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September 10, 2002

Walter Hill


I made a rather discouraging pilgrimage to a local multiplex last night. I went to see "Undisputed," a film co-written and directed by the once-great Walter Hill. Unfortunately, it was like paying a visit on an old friend and being shocked to see how far downhill they’ve gone since you saw them last.


Walter Hill first burst in upon my consciousness in 1979 with a TV ad for his movie, "The Warriors." My roommate and I were so pumped up by the ad (hey, we were 25) that we literally ran several blocks to a local theatre to catch the next showing.

"The Warriors" was a weird brew of a movie--a disco-era remake of Xenophon's (431-354 B.C.) "Anabasis." (For those of you unfamiliar with your Classic literature, this is the true story of ten thousand Greek mercenaries, including our author, who, having signed on with the Persian Cyrus to help take the throne from the emperor Artaxerxes, end up stranded a long way from home by Cyrus’ death and have to fight their way out against a series of foes.)

In “The Warriors,” the Greek mercenaries have become a Coney Island street gang, summoned to a pan-gang conference in the Bronx (conducted under a turf-war truce) in which gang-leader Cyrus’ vision of taking over the city is short-circuited by his assassination. When the assassination is blamed on the Warriors, they become the target of all the other gangs whose turf lies between the Bronx and home.

On the one hand, the movie is a series of action movie set-pieces of increasingly kinetic violence as the Warriors—refusing to remove their gang insignia—run or fight their way past hostile gangs. On the other hand, the movie, shot largely on city locations—grafitti-sprayed playgrounds, the subway, Central Park, Coney Island, etc.—also functions as a sort of nightmarish documentary of 1970’s crime ridden, bankrupt, neon-lit, disco-decadent New York.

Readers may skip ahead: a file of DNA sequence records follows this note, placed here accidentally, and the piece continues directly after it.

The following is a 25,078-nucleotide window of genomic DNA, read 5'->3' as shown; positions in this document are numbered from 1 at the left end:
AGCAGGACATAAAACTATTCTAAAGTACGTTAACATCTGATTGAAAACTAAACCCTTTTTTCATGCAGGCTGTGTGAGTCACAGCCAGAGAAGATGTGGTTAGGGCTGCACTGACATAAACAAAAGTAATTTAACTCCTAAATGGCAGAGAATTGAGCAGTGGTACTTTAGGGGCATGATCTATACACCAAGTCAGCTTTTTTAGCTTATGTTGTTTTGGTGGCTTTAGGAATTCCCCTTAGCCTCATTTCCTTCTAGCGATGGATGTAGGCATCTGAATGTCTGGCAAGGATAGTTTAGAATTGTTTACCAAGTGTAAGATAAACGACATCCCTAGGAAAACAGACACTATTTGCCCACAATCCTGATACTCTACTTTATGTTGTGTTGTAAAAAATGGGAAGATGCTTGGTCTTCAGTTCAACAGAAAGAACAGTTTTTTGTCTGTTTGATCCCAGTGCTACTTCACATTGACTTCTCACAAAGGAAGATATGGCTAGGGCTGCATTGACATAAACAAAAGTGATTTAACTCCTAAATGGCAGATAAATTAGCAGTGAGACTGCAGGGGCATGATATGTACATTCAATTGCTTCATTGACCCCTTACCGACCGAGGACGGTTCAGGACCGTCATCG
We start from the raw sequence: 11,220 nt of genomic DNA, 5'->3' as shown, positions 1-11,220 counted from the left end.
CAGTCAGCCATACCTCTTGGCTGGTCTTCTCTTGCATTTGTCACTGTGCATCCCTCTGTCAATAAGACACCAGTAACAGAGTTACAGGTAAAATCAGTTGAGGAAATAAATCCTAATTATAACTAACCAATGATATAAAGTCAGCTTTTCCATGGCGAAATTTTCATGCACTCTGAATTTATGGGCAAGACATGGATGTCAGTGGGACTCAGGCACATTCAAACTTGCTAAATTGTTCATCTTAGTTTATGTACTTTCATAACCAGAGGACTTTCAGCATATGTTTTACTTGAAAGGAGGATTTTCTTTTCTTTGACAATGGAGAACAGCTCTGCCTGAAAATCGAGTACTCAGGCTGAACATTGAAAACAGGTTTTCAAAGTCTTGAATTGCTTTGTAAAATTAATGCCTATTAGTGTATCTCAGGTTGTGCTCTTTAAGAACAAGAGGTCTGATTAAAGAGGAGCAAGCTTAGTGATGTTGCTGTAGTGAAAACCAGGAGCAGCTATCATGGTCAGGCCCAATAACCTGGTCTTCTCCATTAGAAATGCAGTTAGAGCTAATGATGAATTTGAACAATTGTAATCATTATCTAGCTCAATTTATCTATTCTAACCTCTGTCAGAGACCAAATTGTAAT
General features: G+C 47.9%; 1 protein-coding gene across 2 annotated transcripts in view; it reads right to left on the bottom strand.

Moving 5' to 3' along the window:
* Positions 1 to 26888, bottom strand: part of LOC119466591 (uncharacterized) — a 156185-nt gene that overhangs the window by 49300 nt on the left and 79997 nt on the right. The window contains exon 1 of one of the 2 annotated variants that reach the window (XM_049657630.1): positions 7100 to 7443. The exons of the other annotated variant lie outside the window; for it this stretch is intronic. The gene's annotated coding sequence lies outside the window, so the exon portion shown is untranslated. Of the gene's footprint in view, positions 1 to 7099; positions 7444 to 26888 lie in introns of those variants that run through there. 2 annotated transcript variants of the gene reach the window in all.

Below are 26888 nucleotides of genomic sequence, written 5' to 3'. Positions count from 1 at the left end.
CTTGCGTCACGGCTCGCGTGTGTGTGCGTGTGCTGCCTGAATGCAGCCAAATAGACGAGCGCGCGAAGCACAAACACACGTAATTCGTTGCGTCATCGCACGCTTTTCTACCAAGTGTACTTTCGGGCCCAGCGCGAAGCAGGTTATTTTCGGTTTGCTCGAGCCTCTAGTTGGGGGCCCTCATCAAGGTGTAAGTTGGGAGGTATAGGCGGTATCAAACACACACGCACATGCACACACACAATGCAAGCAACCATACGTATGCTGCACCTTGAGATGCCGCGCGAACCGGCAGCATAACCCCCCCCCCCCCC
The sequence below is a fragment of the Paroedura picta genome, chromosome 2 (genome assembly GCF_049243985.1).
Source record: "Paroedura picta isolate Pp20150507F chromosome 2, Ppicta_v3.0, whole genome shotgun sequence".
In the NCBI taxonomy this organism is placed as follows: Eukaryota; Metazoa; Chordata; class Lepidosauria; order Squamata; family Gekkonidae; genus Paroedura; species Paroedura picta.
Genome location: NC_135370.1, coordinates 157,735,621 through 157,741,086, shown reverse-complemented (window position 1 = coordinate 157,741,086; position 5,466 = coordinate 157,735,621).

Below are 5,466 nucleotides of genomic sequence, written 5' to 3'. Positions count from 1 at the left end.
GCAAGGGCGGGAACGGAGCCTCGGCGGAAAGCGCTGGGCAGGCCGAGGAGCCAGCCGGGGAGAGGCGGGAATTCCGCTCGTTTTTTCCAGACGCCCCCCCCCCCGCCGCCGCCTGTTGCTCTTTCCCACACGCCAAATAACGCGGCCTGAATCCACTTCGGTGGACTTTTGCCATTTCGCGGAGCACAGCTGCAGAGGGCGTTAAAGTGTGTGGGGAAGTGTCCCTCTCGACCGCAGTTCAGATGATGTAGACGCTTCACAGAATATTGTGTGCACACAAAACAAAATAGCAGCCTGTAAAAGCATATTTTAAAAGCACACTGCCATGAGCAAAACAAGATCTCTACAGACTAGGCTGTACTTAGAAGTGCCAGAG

The same artistic strategy of using real city locations as backdrops for action-movie gymnastics is applied to the actors. Our heros, while directed to give highly stylized, strike-a-pose, ultra-tough-guy performances as they confront one blood-chilling opponent after another, also come across as believably teen-aged: scared, stupid and full of the redeeming adrenaline-and-hormone charged energy of adolescence.

“Undisputed,” in regrettable contrast, is a tired, middle-aged, improbable fantasy that takes off from the adventures of Mike Tyson (famous boxer convicted of rape and sent to the big house.) The movie spends a good deal of time on the Tyson character, here called Ice-Man, and on the gripping question of whether or not he is actually guilty of rape. Unfortunately, we never really find out who to believe before the movie suddenly loses interest in the whole question.

undisputed 2.jpg

I bring this piece of “extended character development” up only to point out, that like most of the film, it is just window dressing. Ice-Man is really a walking plot device, brought onstage so that we can see the climactic boxing match between the him, the undefeated World Champion and our hero Monroe, the undefeated prison champion.

There’s a great deal of implausible manipulation of the prison system by Peter Falk as an aging Jewish gangster to bring the desired match about, but the less said about that the better. Sorry to spoil the ending for you, but Monroe, the reclusive, modest, self-contained, artistic (he’s a wizard at patiently assembling toothpick buildings) champ wins. Gee, who could have guessed that would happen?